The value of calling in sick

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Amid all the reports about NBC-TV sportscaster Bob Costas having to bow out of coverage of the Winter Olympics due to a raging case of pinkeye, The Washington Post made an astute observation – Costas is an example of an American who actually called in sick from work.


More of us should follow his example.


Despite those who claim Americans are devolving into lazy “takers” ready to hit the couch, gobble Cheetos and contentedly languish on the public teat, we are actually one of the more industrious of the world’s nations. Our noses are firmly affixed to the grindstone. We exceed most of our European allies in the time we spend at work and have less vacation time on average than our counterparts across the Atlantic – in fact, there is no legal guarantee in the United States of paid leave. There is also no guarantee of paid leave for illness.


Though some employers will offer a handful of days for employees to shake off their colds, flu, or whatever other ailments bedevil them, it’s estimated that 38 percent of American employees are not eligible for sick leave in any form whatsoever. This means that around 40 million of us trudge wearily into the office, or to the construction site, the restaurant or wherever else we toil, and punch the clock when we should be curled under an afghan, trying to soothe our sore throats or runny noses, calm our stomachs or nurse our aches and pains.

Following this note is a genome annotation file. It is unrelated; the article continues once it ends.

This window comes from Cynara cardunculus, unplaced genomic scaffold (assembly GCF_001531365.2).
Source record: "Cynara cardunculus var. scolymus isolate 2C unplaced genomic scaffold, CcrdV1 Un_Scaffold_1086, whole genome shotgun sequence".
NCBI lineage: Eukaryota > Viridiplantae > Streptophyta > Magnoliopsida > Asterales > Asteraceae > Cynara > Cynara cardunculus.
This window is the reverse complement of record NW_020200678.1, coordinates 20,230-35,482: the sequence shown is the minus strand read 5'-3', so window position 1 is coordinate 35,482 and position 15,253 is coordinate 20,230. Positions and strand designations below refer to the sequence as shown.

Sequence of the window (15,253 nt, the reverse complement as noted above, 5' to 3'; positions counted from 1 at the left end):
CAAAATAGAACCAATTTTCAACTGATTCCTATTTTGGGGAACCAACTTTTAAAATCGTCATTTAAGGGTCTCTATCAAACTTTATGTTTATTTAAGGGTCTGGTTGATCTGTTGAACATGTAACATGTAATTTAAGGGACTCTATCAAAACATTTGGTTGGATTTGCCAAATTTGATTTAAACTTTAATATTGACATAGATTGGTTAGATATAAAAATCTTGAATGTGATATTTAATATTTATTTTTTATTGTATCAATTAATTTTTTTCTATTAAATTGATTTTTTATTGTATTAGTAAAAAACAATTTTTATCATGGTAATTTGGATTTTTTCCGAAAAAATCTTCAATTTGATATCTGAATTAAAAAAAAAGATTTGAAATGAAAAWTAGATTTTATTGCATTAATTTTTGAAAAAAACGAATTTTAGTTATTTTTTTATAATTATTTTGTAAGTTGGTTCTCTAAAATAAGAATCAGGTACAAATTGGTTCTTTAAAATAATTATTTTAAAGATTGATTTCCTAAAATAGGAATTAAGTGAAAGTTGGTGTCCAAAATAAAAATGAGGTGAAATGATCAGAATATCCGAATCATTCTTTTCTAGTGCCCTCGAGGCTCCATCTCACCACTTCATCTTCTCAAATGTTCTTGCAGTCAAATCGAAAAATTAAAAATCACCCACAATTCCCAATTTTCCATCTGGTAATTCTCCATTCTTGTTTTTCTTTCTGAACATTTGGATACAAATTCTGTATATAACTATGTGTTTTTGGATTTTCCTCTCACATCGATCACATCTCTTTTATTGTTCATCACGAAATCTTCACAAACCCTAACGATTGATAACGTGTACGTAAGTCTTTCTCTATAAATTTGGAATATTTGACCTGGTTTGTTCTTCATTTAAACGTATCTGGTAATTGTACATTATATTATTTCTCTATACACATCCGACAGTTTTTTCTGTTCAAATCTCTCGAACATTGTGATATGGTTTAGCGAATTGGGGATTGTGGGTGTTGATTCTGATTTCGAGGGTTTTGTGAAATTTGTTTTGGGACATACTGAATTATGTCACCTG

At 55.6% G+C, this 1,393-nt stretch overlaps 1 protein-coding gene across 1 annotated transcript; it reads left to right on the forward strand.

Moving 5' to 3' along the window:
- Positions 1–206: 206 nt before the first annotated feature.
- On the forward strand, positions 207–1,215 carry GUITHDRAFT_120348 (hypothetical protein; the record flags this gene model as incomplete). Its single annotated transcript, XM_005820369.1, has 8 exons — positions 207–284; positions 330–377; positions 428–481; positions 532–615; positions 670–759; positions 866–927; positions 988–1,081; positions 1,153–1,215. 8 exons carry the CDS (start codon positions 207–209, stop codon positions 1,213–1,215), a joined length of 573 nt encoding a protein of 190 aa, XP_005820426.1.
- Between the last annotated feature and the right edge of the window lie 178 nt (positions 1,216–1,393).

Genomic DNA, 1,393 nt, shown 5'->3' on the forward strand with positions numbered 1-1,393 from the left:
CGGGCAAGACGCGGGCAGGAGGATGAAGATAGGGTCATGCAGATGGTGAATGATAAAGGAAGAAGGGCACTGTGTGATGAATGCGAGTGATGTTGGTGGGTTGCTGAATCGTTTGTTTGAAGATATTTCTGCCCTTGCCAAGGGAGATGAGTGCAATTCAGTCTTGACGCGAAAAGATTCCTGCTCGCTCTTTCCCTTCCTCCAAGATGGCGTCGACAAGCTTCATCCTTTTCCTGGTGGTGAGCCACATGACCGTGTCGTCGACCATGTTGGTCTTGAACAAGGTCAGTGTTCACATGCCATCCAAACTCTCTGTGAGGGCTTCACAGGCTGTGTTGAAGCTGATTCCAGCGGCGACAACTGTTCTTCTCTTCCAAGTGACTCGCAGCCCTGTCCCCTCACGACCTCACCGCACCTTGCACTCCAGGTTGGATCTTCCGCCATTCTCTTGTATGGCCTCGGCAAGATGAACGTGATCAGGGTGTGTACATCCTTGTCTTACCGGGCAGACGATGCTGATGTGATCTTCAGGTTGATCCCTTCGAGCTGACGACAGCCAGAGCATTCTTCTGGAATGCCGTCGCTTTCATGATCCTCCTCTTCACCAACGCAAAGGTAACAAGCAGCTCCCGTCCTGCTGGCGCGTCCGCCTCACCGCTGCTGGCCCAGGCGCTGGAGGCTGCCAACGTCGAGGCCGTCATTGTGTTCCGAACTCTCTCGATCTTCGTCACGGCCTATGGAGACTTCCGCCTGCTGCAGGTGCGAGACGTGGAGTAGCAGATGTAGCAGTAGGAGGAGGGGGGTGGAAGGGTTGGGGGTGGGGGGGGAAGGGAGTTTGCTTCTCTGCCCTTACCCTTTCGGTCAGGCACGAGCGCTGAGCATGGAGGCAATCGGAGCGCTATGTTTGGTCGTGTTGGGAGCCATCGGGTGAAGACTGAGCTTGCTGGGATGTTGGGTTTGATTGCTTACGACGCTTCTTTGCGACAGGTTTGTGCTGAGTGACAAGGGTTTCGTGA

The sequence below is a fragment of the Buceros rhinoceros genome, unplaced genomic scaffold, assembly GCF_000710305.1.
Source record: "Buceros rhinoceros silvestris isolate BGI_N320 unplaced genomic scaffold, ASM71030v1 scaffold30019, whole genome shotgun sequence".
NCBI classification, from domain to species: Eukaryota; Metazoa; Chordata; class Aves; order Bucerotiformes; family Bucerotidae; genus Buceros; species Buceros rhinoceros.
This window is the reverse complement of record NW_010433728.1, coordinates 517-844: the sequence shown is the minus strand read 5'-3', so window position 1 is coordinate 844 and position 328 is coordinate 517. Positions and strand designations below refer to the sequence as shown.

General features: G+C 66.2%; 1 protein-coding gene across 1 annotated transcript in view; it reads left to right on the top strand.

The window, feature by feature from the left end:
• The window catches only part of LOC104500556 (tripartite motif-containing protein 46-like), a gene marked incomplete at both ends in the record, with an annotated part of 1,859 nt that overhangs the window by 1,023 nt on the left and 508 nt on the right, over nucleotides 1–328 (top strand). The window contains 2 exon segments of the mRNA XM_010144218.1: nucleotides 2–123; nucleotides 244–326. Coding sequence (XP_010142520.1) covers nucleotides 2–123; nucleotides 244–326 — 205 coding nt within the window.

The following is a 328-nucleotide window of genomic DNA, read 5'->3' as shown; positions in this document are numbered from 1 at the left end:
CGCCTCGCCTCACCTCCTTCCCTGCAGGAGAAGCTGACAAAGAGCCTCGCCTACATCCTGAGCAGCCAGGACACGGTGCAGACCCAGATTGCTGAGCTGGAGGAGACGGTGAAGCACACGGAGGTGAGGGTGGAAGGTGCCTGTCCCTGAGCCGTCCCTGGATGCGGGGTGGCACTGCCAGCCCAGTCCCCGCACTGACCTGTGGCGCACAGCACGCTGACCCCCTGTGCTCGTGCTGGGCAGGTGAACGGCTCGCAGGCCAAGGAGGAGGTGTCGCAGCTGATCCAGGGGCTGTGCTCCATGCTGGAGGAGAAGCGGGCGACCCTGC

This state of affairs is not doing these poor, debilitated workers any favors. They are far less productive than when they are hale and hearty, and, of course, they also run the risk of passing their sickness along to colleagues, making the workplace a kind of teeming, germ-incubating Petri dish.


The phenomenon has, in fact, been given the name “presenteeism” – the opposite of absenteeism – and has become the object of chin-stroking over the last several years among social scientists and business gurus. They’ve calculated that it costs businesses $150 billion per year when their employees drag themselves to their posts when they are under the weather. Aside from those who turn up because they will otherwise lose a day’s pay, some believe showing up despite being ill is a way to demonstrate dedication and commitment – despite their maladies, they’re still at their desk, making phone calls or finishing the financial statements. The sluggish job market has also served to make a good many workers reluctant to call in sick, lest it somehow redound against them when it’s time to figure out to whom to give pink slips. Because some workplaces have been beset by so much bare-bones paring in the years since the Great Recession began, some employees are also in the unlucky position of having pressing deadlines to meet, with no option to work at home, and no one else in their workplace to fill the gap.


Ezra Klein, a now-former blogger for The Post, hit the nail on the head four years ago when the country was beset by a flu epidemic – denying sick leave “isn’t just inhumane policy. It’s stupid policy.”


And workers who are lucky enough to get sick days should avail themselves of them. Sure, calling in sick when you have a hangnail isn’t advisable, but making your compatriots wonder if they should don Hazmat suits as you cough, sneeze and wheeze your way through the day isn’t either.


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